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Ordedienst orange armband worn by a Dutch rescuer after the war

Object | Accession Number: 2010.488.3

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    Ordedienst orange armband worn by a Dutch rescuer after the war
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    Overview

    Brief Narrative
    Ordedienst [Order Service] armband issued in Harderwijk, Netherlands, and worn by Paul Paulus after liberation in April 1945. It identified Paul as an official civilian authority. During the German occupation of the Netherlands, May 1940-April 1945, Paul and his wife, Aaltje, who lived in Ermelo, aided resistance efforts by hiding Jews in their home. In October 1942, they gave refuge to a Jewish couple, Michel and Saartje Nathans, from Amsterdam, whose young daughter, Anita, was hidden in a different home. Paul built a hidden chamber in the attic bedroom where Michel and Saartje stayed. He built three other hiding places: a dugout under their kitchen floor and two deep holes outside in the nearby woods. Paul played a leadership role for the resistance in his area and the hideouts were used frequently. On April 18, 1945, Ermelo was liberated by British, Irish, and Canadian forces. Michel and Saartje reunited with Anita and returned to Amsterdam.
    Date
    use:  1945 April
    Geography
    use: Harderwijk (Netherlands)
    Credit Line
    United States Holocaust Memorial Museum Collection, Gift of the family of Alice and Paul Paulus
    Markings
    front, top, stenciled, black ink: ORDEDIENST [Order Service]
    front, within stamp, black ink: illegible text / HARD[E]RW[IJ]K
    Contributor
    Subject: Paul Paulus
    Biography
    Paul Paulus was born on April 29, 1916. He married Aaltje (Alice) Rijskamp, who was born on February 20, 1915, in Stedum, Netherlands. They settled in Ermelo. On May 10, 1940, the Germans occupied the Netherlands, and on May 14, the Dutch Army surrendered. Paul became involved with the Dutch resistance movement. He tried to work for the resistance in England, but the coast already had been occupied by the Germans. Aaltje gave birth to a daughter, Ineke, in May 1942.

    In summer 1942, the German authorities began deporting Dutch Jews to extermination camps. The town doctor, Dr. Holtrop, was active in the resistance and asked Paul and Aaltje to shelter Jews in need of temporary way stations as they awaited more permanent locations. The first person to stay with them was an elderly Jewish man from Amsterdam who insisted upon taking daily walks through the village. This attracted attention and people asked the Paulus’s if their guest was a Jew. After a month, he was moved to another hiding place.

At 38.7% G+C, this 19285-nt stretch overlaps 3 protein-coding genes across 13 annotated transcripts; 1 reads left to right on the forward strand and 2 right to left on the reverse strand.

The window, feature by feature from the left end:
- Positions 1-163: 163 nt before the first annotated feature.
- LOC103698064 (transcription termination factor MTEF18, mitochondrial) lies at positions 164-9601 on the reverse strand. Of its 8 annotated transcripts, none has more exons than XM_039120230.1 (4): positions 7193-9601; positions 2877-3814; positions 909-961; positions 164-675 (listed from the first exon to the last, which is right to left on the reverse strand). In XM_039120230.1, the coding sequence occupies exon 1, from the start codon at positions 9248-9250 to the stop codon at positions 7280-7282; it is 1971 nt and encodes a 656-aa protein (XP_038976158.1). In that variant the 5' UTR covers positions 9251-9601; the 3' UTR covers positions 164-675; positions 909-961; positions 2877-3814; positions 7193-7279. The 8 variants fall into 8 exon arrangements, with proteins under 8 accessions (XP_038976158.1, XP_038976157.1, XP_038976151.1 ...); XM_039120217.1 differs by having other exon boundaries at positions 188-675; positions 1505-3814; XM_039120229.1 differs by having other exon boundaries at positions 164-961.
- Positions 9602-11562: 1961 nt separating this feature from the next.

A few other people stayed briefly in their home. In October, Paul and Aaltje gave refuge to a young Jewish couple, Michel and Saartje (Selly) Nathans, from Amsterdam. The resistance had provided them with new names and identification cards. The couple had sent their two year old daughter, Anita, who was deaf, to live with a non-Jewish family in a different home. They did not wish to move elsewhere. After the two couples talked, the Paulus’s invited them to stay longer. To keep their existence secret, Michel and Saartje stayed all day in a small upstairs bedroom. Michel made small wooden tie racks, which Paul then sold. Saartje mended the family’s clothes and crocheted gloves. The couples spent evenings downstairs together sharing stories, listening to the progress of the war on a hidden radio, or reading the Bible. Paul sometimes put wet clothes over the stove to steam up the windows, so Michel and Saartje sometimes could be downstairs during the day, carefully avoiding windows.

    One evening in 1943, they were warned by one of Paul’s relatives that the German police had arrived in Ermelo and planned to go door to door looking for Jews. Paul constructed a hiding place behind the upstairs bedroom wall for Michel and Saartje. On December 16, Saartje’s birthday, he arranged for Anita to visit her parents. They had not seen her in over a year. On January 7, 1944, Aaltje gave birth to a son, Paul Bernard. As the war continued, resources became scarce and the gas and electricity were shut off. They cut down trees in the nearby forest and used doors and furniture for firewood to keep warm. In early 1944, Paul and Michel occasionally went out after dark to take firewood from a German stockpile across the street. They used candles at night, but when this supply dwindled, they used oil soaked rags. Food supplies were meager. Aaltje’s sister and her husband lived in Groningen and came by train every month with suitcases filled with potatoes, flour, peas, and bacon. They got vegetables from a neighbor’s garden and bought grain from the nearby farmers to bake bread.